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Synthetic Biology Expands Beyond Bacteria

Synthetic biology is getting a boost. So far, most researchers have designed their synthetic circuits using transcription factors found in bacteria. However, these don’t always translate well to nonbacterial cells and can be a challenge to scale. Now, researchers have come up with a new method to design transcription factors for nonbacterial cells—specifically yeast. Their initial library of 19 new transcription factors should help overcome the existing bottleneck that has limited synthetic biology applications, says Timothy Lu, M.D., assistant professor of electrical engineering and computer science and a member of MIT’s Research Laboratory of Electronics.

The project is part of a larger, ongoing effort to develop genetic “parts” that can be assembled into circuits to achieve specific functions. Through this endeavor, Dr. Lu and his colleagues hope to make it easier to develop circuits that do exactly what a researcher wants.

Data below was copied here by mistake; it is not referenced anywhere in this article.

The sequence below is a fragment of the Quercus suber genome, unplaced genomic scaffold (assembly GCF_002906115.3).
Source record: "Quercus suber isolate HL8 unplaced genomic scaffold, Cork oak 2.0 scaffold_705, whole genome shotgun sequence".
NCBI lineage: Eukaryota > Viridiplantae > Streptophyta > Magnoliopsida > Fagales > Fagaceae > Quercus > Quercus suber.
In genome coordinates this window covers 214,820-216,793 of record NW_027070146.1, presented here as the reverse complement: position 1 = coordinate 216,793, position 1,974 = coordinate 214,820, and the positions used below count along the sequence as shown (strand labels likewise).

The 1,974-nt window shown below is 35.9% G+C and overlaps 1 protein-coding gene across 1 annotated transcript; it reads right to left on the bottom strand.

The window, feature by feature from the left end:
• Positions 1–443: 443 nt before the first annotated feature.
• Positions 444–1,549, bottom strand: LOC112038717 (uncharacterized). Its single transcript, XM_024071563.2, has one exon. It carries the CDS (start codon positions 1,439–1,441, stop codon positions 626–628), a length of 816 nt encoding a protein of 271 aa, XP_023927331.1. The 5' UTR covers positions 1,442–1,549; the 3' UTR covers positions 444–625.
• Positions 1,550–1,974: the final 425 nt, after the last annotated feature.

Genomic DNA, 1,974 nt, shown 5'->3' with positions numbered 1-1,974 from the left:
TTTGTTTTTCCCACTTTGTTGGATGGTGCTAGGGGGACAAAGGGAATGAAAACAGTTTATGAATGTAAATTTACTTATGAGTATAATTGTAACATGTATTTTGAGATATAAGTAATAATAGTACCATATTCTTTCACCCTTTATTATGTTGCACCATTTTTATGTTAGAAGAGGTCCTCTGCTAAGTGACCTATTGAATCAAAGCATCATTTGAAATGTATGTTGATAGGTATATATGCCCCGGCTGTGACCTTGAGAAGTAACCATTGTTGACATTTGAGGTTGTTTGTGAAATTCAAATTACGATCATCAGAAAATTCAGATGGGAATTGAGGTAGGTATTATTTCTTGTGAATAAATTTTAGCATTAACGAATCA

“If you look at a parts registry, a lot of these parts come from a hodgepodge of different organisms. You put them together into your organism of choice and hope that it works,” says Dr. Lu.

Recent advances in designing proteins that bind to DNA gave the researchers the boost they needed to start building a new library of transcription factors. In many transcription factors, the DNA-binding section consists of zinc finger proteins, which target different DNA sequences depending on their structure. The researchers based their new zinc finger designs on the structure of a naturally occurring zinc finger protein. “By modifying specific amino acids within that zinc finger, you can get them to bind with new target sequences,” Dr. Lu says.
 
 

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